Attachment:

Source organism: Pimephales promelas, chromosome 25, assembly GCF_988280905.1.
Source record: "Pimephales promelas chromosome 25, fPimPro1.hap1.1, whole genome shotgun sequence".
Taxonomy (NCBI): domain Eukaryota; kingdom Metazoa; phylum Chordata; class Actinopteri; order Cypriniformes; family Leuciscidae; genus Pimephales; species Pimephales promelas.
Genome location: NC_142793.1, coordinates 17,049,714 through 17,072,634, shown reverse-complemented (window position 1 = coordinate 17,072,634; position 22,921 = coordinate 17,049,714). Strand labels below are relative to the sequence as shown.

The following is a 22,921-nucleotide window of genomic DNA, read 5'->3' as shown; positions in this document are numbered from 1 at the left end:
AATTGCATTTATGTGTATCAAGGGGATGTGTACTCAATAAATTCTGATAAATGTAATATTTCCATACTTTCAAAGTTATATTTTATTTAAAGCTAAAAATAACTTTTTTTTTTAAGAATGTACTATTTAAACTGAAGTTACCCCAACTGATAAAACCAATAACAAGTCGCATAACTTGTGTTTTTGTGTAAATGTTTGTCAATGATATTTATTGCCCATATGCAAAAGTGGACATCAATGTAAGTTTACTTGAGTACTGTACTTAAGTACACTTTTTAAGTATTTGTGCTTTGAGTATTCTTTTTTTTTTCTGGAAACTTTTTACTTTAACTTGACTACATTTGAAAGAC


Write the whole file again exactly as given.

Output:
Source organism: Pimephales promelas, chromosome 25, assembly GCF_988280905.1.
Source record: "Pimephales promelas chromosome 25, fPimPro1.hap1.1, whole genome shotgun sequence".
Taxonomy (NCBI): domain Eukaryota; kingdom Metazoa; phylum Chordata; class Actinopteri; order Cypriniformes; family Leuciscidae; genus Pimephales; species Pimephales promelas.
Genome location: NC_142793.1, coordinates 17,049,714 through 17,072,634, shown reverse-complemented (window position 1 = coordinate 17,072,634; position 22,921 = coordinate 17,049,714). Strand labels below are relative to the sequence as shown.

The following is a 22,921-nucleotide window of genomic DNA, read 5'->3' as shown; positions in this document are numbered from 1 at the left end:
AATTGCATTTATGTGTATCAAGGGGATGTGTACTCAATAAATTCTGATAAATGTAATATTTCCATACTTTCAAAGTTATATTTTATTTAAAGCTAAAAATAACTTTTTTTTTTAAGAATGTACTATTTAAACTGAAGTTACCCCAACTGATAAAACCAATAACAAGTCGCATAACTTGTGTTTTTGTGTAAATGTTTGTCAATGATATTTATTGCCCATATGCAAAAGTGGACATCAATGTAAGTTTACTTGAGTACTGTACTTAAGTACACTTTTTAAGTATTTGTGCTTTGAGTATTCTTTTTTTTTTCTGGAAACTTTTTACTTTAACTTGACTACATTTGAAAGAC